In­te­grated pest man­age­ment and so­cial Li­cence


con­sumer scru­tiny of pro­ducer prac­tices increases, us­ing an in­te­grated ap­proach and not solely re­ly­ing on any one strat­egy helps build pub­lic trust in com­mer­cial food pro­duc­tion.

The steps to in­te­grated pest man­age­ment in­clude:

• Preven­tion: re­duc­ing pest num­bers pri­mar­ily through cul­tural prac­tices.

• Mon­i­tor and fore­cast: includes iden­ti­fy­ing pests, know­ing pest life cy­cles and us­ing pre­dic­tive tools, par­tic­u­larly for dis­eases and in­sects.

• In­ter­ven­tion: scout­ing fields, know­ing eco­nomic thresh­olds and var­i­ous man­age­ment strate­gies that sup­press cer­tain pests.

•Eval­u­a­tion and record­keep­ing: know­ing what works and doesn’t work is es­sen­tial for fu­ture plan­ning.

In­te­grated pest man­age­ment does not rely on one man­age­ment strat­egy in these steps, but uses an in­te­grated ap­proach. Man­age­ment strate­gies should in­clude a com­bi­na­tion of the fol­low­ing:

• Cul­tural strate­gies are pre­ven­ta­tive and in­volve man­ag­ing ecosys­tems to min­i­mize pest or­gan­isms from caus­ing sig­nif­i­cant eco­nomic crop dam­age. Ex­am­ples in­clude di­ver­si­fied crop ro­ta­tions, seed­ing rates and va­ri­ety se­lec­tion.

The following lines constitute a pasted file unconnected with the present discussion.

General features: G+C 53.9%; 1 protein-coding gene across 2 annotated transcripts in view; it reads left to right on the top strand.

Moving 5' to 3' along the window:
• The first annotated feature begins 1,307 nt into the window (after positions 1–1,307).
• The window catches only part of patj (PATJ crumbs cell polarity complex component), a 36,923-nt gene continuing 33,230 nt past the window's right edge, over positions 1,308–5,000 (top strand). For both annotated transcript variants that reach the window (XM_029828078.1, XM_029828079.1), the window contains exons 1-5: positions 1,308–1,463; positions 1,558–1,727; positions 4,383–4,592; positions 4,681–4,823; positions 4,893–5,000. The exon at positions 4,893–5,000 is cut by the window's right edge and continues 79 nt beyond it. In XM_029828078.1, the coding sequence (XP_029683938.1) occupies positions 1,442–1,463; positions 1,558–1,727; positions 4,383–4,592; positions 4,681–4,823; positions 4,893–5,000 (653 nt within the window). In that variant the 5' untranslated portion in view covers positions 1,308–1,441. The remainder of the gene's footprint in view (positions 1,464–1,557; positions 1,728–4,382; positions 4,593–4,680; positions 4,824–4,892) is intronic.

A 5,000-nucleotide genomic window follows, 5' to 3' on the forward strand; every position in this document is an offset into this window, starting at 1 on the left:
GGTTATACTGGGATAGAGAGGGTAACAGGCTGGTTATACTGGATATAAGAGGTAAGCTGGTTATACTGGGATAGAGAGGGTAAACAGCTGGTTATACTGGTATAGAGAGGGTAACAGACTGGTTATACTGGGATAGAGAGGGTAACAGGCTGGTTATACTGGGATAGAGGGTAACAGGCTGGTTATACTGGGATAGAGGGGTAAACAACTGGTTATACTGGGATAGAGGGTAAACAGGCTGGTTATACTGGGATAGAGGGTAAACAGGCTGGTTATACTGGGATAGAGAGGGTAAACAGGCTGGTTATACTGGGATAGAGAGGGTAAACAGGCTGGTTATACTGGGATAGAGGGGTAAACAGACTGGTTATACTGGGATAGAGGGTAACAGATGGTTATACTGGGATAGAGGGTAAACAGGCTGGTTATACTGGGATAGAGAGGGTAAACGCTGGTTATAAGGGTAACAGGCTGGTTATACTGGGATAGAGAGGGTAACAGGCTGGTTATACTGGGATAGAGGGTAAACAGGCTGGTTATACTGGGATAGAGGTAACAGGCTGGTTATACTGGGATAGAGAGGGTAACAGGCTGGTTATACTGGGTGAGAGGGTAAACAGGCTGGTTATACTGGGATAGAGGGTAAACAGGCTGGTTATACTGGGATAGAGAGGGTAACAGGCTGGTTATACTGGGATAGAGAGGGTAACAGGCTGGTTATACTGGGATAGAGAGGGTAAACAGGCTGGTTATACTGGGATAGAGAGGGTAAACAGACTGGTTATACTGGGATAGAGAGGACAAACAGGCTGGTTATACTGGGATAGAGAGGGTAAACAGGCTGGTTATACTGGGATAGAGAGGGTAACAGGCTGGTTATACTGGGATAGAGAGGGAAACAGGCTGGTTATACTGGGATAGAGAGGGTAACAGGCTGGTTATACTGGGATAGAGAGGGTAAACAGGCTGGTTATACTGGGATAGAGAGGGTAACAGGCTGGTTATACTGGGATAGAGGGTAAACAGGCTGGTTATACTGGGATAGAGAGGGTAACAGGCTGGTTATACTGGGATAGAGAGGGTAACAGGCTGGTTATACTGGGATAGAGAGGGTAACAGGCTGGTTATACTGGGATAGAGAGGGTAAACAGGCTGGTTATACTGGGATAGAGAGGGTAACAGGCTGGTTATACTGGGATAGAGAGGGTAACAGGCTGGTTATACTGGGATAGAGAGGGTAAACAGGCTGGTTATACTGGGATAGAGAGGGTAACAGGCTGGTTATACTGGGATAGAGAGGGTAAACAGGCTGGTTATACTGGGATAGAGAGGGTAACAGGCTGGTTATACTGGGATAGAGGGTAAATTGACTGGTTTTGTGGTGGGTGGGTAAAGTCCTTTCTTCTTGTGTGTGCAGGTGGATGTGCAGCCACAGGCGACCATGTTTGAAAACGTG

•Chem­i­cal strate­gies are the use of syn­thetic pes­ti­cides, in­clud­ing her­bi­cides, fungi­cides and in­sec­ti­cides. A con­tin­u­ing is­sue with us­ing this strat­egy is the ever-ex­pand­ing pest re­sis­tance (whether they are weed, dis­ease or in­sect pests), to var­i­ous pes­ti­cides. An­other con­cern that is im­por­tant to both the agri­cul­tural industry and to con­sumers is the proper use of pes­ti­cides. Safe residue lev­els in­clude sig­nif­i­cant safety mar­gins that are based on us­ing reg­is­tered prod­ucts, at the reg­is­tered rates, on the reg­is­tered crop and pest stages, and that fol­low the reg­is­tered pre­har­vest in­ter­vals. Proper use of pes­ti­cides also includes us­ing ap­pro­pri­ate tech­nol­ogy to re­duce any spray drift and fol­low la­belled buf­fer zones.

• Me­chan­i­cal strate­gies in­clude strate­gic tillage, mow­ing weeds, clean­ing grain or milling weed seeds.

• Bi­o­log­i­cal strate­gies in­clude scout­ing for ex­ist­ing ben­e­fi­cial or­gan­isms that play an im­por­tant role in sup­press­ing cer­tain weeds, in­sects and dis­eases; or use of bi­o­log­i­cal pes­ti­cides to am­plify nat­u­rally oc­cur­ring ben­e­fi­cial or­gan­isms.

For more in­for­ma­tion, you can con­tact me at the Min­istry of Agri­cul­ture Regional Of­fice in Moose Jaw at 1-866-4572377.

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